After the game, Brett Brown said Butler “stamped his authority” on the game. Jimmy certainly signed, sealed, and delivered an upcoming Game 7 for Philadelphia.
Ben Simmons: 21 points, 8 rebounds, 6 assists, 0 turnovers
For the second time this postseason, in the face of an upswell of criticism, Ben Simmons responded with a tremendous performance. From the beginning of the game, Simmons let us know Thursday night would be different from his passive play the rest of the series, tallying eight points and five assists in the first quarter.
Toronto’s poor shooting definitely helped Ben get out in the open floor more often, but Simmons also displayed a more aggressive mindset, going right at Kawhi Leonard or whoever else was in front of him to barge into the lane and either finish himself or find an open teammate. Add in a handful of tip-backs and lob finishes from the dunker’s spot, and the usual excellent defense, and Simmons did it all for the Sixers. Well, there was one thing he didn’t do: turn the ball over!
Toronto had no answers for Sixers forward Jimmy Butler in the first half. The Sixers took a 58-43 lead into halftime and Butler had 19 points, 3 rebounds, 4 assists and one turnover.
On a switch, Butler found 6-9 Pascal Siakam on him and it didn’t matter, the Toronto forward was called for a foul.
Late in the first half Toronto got so desperate that the Raptors had two-time NBA defensive player of the year Kawhi Leonard on Butler. One one play near the end of the quarter, Butler eluded Leonard and fed Mike Scott for a close-range shot.
Green was back on Butler to begin the second half and continued to struggle and Leonard quickly switched to guarding him. For the rest of the quarter Butler cooled off, but he was the one who set the tone for the Sixers with his exceptional first half.
Marc Gasol had played Embiid well in the opening quarter but he wasn’t on the court when the Sixers center returned.
Immediately the Sixers went on a 10-0 run. While Embiid didn’t score during that run, his presence opened space for his teammates. During that run, Tobias Harris and Mike Scott each hit three pointers, getting great looks as Toronto has to have extra defensive attention on Embiid.
It appears Nurse learned his lesson. In the second quarter, Embid returned to the game with 5:59 left until halftime and Gasol was also inserted at that time.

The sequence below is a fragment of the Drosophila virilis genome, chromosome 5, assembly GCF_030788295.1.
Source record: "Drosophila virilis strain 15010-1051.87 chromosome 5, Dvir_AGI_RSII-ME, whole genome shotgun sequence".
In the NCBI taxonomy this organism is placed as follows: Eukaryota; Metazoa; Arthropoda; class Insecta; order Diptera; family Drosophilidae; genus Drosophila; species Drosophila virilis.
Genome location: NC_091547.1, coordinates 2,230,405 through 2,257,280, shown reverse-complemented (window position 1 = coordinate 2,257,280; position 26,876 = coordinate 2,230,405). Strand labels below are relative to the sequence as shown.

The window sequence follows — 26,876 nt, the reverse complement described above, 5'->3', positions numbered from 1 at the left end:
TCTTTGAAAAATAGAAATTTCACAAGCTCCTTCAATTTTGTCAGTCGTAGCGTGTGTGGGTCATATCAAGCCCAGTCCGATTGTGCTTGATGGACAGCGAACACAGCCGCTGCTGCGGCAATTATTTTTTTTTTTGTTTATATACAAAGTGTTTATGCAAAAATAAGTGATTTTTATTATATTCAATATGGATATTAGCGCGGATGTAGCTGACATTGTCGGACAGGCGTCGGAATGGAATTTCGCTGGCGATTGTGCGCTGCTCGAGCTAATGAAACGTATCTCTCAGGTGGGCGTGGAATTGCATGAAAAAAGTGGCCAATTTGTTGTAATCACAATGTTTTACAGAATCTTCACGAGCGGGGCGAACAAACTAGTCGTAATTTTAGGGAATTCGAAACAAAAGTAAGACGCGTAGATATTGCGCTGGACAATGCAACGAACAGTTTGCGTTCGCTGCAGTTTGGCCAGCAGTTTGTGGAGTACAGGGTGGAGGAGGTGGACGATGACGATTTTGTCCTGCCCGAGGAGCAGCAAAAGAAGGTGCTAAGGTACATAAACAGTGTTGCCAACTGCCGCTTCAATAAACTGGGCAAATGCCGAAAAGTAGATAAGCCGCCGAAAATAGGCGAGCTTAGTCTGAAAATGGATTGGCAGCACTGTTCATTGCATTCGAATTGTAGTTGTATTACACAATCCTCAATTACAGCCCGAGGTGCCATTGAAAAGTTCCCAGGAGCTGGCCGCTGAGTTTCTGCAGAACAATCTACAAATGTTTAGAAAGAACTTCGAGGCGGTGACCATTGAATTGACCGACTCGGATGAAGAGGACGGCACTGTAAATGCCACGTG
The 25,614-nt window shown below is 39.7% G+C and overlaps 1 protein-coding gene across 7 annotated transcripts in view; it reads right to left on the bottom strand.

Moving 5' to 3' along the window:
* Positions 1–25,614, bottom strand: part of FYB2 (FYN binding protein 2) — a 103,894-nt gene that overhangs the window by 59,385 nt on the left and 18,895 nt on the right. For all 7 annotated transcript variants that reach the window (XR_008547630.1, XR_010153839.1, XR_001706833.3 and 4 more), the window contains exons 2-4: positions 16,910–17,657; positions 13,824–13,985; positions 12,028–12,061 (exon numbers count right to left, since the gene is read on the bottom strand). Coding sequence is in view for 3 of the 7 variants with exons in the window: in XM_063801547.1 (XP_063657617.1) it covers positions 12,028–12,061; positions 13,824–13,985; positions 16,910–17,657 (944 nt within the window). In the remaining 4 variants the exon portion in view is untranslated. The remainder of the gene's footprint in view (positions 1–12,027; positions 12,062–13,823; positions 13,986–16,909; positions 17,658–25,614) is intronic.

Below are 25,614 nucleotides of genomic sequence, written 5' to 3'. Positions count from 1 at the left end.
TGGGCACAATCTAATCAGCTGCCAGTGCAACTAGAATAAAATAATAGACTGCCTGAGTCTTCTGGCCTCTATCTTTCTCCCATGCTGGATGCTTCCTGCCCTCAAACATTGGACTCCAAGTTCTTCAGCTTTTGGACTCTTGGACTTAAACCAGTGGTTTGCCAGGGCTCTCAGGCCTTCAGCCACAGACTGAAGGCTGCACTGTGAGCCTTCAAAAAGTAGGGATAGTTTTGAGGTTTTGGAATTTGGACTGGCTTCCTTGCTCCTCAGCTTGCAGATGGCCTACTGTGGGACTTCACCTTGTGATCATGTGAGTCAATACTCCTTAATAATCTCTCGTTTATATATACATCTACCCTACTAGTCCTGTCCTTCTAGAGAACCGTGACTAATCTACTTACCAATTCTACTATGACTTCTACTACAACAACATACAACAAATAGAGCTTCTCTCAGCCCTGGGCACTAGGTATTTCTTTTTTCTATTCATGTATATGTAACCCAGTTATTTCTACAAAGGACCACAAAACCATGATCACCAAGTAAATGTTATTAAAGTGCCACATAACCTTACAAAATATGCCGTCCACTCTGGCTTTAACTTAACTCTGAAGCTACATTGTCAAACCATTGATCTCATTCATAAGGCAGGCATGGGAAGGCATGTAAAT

Which version of Ben Simmons will the Sixers get?
To say Simmons was a different player in Game 6 would be the understatement of the series. It was clear from the opening minute of the game that he was not going to let the series end without putting up a fight.
“His no turnovers, his attack mode, pick em, his four offensive rebounds, his push and pace on missed shots especially, all those things were what made him an NBA all-star at 22 years old,” Brett Brown said after the game. “I thought he was excellent tonight and we needed it all.”
“He attacked in transition, in the half, made some free throws, that’s how we need him to be,” Jimmy Butler added. “You can’t key in on one or two guys on this team because we have so many guys that can put the ball in the basket, so many guys who can get a stop and take off dribbling with the basketball. Like I said before, that’s how we’re going to win.”
When you have the gifts Simmons does athletically, the game is not especially complicated if you take the right approach. The problem is that against elite competition, we haven’t often seen him apply that mentality on the offensive side of the ball.
But take one look at this play, deep into a game the Sixers had locked up, and you tell me if Simmons was a different guy on Thursday night.
We have seen Simmons shy away from contact, refuse to go up strong, and do anything he could to avoid shooting the ball at times during this series. He had absolutely no thought of the repercussions of this play with Serge Ibaka challenging him at the rim. That is a good thing.
Whether that continues in Game 7 is certainly up for debate. On the one hand, Simmons just delivered one of the best and most important performances of his life to keep the season alive in Game 6. They do not have the opportunity to go back to Toronto if it is not for his effort on the home floor Thursday night.
On the other hand, Simmons has been a non-factor on offense for much more of this series, and the Raptors are probably going to throw their full weight behind stopping Embiid and Butler on Sunday. How will he respond with his back to the wall in a road game, when he might have to play various positions and handle an insane minutes load when all is said and done?
Simmons would do well to keep the same mentality he had heading into Game 6.